Silence seemed to be especially important in the hallways. At the sound of each bell at the middle school, students were expected to line up at “level zero” [utterly silent] with their faces forward and hands behind their backs and, when given permission, step into the hallway and onto strips of black duct tape. There they waited for the command of an administrator: “Duke, you can move to your next class! Tulane, you can walk when you show me that you are ready!”

Students then marched until they reached the STOP sign on the floor, where their teacher checked them for hallway position before giving them permission to continue around the corner. Throughout this process, students moved counter-clockwise around the perimeter of the hallway (even if they were going to a classroom one door to the left).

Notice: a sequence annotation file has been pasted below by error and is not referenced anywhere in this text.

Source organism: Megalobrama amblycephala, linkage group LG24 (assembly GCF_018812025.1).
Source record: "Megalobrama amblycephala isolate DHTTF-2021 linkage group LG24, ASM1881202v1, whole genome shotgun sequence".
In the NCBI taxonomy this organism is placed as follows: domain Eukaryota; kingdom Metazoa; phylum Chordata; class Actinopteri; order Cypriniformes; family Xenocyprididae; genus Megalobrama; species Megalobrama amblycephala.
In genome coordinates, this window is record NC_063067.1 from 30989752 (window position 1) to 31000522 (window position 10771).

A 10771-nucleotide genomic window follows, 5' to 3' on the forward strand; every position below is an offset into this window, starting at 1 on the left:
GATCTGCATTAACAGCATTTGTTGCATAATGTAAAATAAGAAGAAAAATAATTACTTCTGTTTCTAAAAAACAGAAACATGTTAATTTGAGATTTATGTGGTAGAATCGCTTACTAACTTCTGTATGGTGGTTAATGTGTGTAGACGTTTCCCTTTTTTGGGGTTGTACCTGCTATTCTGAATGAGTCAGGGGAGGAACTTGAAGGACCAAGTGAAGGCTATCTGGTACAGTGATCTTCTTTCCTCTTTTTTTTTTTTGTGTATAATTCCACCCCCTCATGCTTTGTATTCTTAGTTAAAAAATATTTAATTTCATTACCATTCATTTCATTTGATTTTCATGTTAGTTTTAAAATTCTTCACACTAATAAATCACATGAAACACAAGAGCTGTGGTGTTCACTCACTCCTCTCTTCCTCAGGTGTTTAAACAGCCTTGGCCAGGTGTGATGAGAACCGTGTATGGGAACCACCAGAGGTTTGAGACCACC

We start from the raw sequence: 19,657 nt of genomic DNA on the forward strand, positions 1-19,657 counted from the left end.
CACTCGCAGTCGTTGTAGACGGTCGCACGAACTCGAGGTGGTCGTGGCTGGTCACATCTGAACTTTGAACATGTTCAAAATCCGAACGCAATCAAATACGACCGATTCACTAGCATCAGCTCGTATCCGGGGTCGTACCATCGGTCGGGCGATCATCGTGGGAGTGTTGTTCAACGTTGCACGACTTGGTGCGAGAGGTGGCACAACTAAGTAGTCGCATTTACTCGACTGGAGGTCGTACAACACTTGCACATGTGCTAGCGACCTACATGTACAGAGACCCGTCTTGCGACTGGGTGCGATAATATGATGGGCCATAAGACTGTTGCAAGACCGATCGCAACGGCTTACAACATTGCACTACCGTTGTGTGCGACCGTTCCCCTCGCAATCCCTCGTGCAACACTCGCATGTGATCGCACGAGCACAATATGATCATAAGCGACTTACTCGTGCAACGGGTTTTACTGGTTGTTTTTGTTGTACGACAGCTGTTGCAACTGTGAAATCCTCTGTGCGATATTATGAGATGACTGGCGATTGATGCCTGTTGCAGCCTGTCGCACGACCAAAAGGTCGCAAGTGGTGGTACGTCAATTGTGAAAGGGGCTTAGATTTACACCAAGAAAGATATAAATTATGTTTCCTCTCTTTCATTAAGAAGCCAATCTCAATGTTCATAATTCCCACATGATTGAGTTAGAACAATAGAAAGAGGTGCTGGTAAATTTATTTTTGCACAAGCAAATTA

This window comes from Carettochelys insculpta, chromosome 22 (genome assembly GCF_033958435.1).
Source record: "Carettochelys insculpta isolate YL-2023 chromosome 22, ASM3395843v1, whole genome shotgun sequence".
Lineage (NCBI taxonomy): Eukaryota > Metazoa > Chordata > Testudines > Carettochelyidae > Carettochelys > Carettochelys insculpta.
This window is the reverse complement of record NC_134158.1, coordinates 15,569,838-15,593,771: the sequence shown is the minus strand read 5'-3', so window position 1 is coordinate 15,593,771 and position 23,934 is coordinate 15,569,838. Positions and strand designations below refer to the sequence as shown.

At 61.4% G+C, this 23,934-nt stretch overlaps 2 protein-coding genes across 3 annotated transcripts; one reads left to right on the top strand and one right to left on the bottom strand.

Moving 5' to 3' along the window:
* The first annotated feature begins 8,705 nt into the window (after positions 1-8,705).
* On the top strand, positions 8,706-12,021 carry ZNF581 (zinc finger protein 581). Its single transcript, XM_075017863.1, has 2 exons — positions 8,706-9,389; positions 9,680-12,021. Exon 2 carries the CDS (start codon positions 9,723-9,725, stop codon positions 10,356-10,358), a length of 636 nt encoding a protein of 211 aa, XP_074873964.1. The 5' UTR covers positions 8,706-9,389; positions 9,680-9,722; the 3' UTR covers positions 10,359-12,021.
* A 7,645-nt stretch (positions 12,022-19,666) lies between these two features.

This system of control was administered through intricate systems of reward and punishment.

The article makes it seem that the educational goal of the teachers is to control the body of the child, and then to pour education into the stilled body like filling an empty glass from the teacher’s pitcher. The authors don’t think the system is working as a model for actual education.

What then is the purpose of exercising this level of control of the bodies of the children? What is the most likely outcome of this education? In law, we say that people are deemed to intend the expected outcome of their actions. If they aim a gun at another person and pull the trigger, we say they intended to shoot the person. In the same way, we would say that the teachers at this charter school intend the likely outcome of their behavior. The writers say:

At best, the “No Excuses” approach attempts to develop within students the compliant dispositions necessary to accept and work within the status quo.